English nouns tell us who or what we are talking about.
Nouns are words that name and classify people, places, things, or concepts. Examples of nouns: mother, child, Mary Smith, parents, beach, mountains, London, Korea, table, chairs, money, time, peace, and ideas.
(Proper nouns refer to a specific person or group, place, or idea. They are always capitalized: the Smiths, Queen Elizabeth, Microsoft, South America, Taoism.)
Nouns can be the subject of a sentence (the cause of action) or the ‘object’ that receives the action.
In the sentence “Mary hit the ball,” Mary is the subject and ball is the object. In “Tim took Mary to the store,” Tim is the subject, Mary is the object, and store is the object of a prepositional phrase.
We make most nouns plural by adding –s or –es at the end. There are a few very important irregular plurals:
(There are also a few strange animal plurals: mouse/mice, goose/geese, and deer/deer. Then we have 'dice' as the plural for 'die'-- a small cube rolled in some games. We almost always just say 'dice.')
A few words have no singular: pants, jeans, scissors. We can call one item of these a ‘pair.’ (“He put on his pants.” “He wore a new pair of pants.” “Please pass me the scissors.” “Please pass me a pair of scissors.”)
Most nouns can be counted: two boys, four cities, 100 schools.
“Non-count” (or “mass”) nouns do not have a plural form (as normally used). There are several types:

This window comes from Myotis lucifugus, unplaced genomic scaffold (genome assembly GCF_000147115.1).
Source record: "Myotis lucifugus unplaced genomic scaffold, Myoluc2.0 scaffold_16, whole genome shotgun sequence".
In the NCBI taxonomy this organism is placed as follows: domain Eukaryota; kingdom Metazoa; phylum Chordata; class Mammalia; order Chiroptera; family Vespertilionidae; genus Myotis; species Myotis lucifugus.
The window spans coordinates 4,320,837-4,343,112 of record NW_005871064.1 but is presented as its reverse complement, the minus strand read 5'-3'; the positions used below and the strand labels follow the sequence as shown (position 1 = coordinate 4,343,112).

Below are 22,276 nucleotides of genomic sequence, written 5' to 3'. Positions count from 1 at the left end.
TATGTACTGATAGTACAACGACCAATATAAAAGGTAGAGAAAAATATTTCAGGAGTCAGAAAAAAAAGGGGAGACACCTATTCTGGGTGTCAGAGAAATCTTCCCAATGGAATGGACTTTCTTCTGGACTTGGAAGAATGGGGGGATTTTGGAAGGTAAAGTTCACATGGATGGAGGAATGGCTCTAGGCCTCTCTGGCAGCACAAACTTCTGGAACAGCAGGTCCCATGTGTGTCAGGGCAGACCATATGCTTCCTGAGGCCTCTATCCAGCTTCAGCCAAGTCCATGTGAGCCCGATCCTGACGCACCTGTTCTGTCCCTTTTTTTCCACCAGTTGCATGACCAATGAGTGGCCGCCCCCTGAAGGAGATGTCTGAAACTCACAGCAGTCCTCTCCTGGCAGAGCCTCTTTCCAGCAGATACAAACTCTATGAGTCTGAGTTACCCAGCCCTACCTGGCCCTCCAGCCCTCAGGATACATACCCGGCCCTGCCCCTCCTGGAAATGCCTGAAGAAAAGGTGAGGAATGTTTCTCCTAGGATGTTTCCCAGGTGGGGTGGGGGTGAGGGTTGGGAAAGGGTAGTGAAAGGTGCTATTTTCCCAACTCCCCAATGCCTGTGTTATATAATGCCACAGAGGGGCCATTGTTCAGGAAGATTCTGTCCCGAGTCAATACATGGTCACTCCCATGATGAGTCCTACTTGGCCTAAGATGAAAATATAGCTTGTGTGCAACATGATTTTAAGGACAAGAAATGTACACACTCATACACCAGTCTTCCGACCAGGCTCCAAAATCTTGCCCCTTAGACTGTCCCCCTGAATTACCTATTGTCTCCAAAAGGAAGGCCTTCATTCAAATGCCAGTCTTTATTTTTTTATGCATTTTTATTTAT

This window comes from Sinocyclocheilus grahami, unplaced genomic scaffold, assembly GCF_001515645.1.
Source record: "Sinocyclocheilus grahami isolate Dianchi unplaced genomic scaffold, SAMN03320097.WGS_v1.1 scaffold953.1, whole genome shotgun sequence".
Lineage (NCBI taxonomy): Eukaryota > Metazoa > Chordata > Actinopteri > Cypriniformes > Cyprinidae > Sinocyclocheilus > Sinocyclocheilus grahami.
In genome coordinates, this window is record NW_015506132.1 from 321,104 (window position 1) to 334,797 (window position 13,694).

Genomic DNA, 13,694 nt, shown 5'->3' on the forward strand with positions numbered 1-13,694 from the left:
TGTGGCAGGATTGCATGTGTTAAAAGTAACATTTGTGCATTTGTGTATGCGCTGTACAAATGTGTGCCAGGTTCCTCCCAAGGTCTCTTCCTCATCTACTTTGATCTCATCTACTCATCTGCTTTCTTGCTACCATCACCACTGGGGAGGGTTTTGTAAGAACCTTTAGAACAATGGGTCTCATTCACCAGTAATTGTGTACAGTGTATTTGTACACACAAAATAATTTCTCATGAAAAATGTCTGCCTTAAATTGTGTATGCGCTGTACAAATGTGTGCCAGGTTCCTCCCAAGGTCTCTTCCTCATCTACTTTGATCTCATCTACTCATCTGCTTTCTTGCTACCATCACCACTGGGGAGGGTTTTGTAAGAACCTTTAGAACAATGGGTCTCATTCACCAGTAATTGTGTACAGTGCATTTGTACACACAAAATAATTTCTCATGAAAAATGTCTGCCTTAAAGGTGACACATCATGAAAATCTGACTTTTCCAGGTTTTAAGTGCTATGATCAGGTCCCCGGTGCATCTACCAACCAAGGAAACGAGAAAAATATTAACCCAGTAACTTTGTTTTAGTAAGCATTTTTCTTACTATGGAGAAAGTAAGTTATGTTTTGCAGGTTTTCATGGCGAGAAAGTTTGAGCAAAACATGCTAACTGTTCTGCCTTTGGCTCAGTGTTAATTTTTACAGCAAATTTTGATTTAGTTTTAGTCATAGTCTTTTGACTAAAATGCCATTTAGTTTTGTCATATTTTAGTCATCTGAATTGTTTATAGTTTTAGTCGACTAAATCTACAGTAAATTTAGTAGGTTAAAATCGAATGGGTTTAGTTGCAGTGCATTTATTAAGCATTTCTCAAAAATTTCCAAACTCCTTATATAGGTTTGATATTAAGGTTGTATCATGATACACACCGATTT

Instead, we speak of a cup or gallon or box (or another container) of rice, juice, or other liquid or bulk items. (Sometimes people say, “Bring me two coffees,” but they mean two cups of coffee.)
We also rarely say ‘breads’ or use the plural form of individual kinds of meat. Instead we talk about a slice (piece) of bread or a loaf of bread, pieces of chicken or a bag of chicken parts or a whole chicken. (‘Chickens’ refers to the birds, not their meat.)
We ask for a leg of lamb, pork chops, beef steaks, or fish fillets. We also talk about the packaging or weight. We want a box of rice and a pound of hamburger.
We have a couple of adjectives that can only be used with countable nouns. Two others only work with non-count nouns. We use 'few' and 'many' with count nouns, and 'little' or 'much' with non-count: ('A lot' works with both types. So do 'any' and 'some.')
"How many apples do you have?" "I don't have very many; only a few."
"How much milk do we have?" "We don't have much; just a little."
"Do you have any extra books?" "Yes. We have a lot. Would you like some?"
"Did you have any extra money after you paid the bills?" "Yes. We had a little left. Do you need some for class?"
"How much time is left?" "Not much! Hurry!"
sky, blue, think, thing
home, little, boy, door
book, rain, sun, sunny
hand, coat, walk, sand
Spain, Spanish, flower, go
Did you choose sky, thing, home, boy, door, book, rain, sun, hand, coat, sand, Spain, and flower?
You’re right! Those are most commonly used as nouns. If you said walk, you are also right, or if you felt rain is a verb. Many words in English can serve as different parts of speech. It depends on how they are used. For example:
“I write with my left hand.” (‘Hand’ is a noun here.) “Please hand me the papers.” (Here ‘hand’ is a verb.)
“I like to walk.” ('Walk’ is a verb.) We took a walk in the park. (‘Walk’ is a noun here.) In fact, whenever we use ‘a’ or ‘the’ we’re talking about a noun, although there may be an adjective or two between them: a beautiful green coat.’ (‘Coat’ is the noun.)
‘Run’ is usually a verb, but in baseball, it can also be a noun. “Home’ is usually a noun, but in ‘home run,’ ‘home’ is an adjective describing the kind of ‘run.’
The good news is that you don’t need to memorize which words are English nouns or verbs (or both.) Just remember that English is a very flexible language, and notice the way people use it.
The more you listen and read in English, the easier it will be to use it correctly yourself.